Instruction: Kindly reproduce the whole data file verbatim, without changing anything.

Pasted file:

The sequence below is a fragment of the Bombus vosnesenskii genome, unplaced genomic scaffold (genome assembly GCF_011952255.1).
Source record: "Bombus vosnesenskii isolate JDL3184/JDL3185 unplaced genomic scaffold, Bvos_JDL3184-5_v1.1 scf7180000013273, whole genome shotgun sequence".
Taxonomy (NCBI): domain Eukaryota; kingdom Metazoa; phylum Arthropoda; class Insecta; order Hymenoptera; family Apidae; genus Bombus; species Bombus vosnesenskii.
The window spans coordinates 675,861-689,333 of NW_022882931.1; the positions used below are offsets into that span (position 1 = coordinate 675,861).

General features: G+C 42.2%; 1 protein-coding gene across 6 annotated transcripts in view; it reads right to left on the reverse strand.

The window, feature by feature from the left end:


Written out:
The sequence below is a fragment of the Bombus vosnesenskii genome, unplaced genomic scaffold (genome assembly GCF_011952255.1).
Source record: "Bombus vosnesenskii isolate JDL3184/JDL3185 unplaced genomic scaffold, Bvos_JDL3184-5_v1.1 scf7180000013273, whole genome shotgun sequence".
Taxonomy (NCBI): domain Eukaryota; kingdom Metazoa; phylum Arthropoda; class Insecta; order Hymenoptera; family Apidae; genus Bombus; species Bombus vosnesenskii.
The window spans coordinates 675,861-689,333 of NW_022882931.1; the positions used below are offsets into that span (position 1 = coordinate 675,861).

General features: G+C 42.2%; 1 protein-coding gene across 6 annotated transcripts in view; it reads right to left on the reverse strand.

The window, feature by feature from the left end: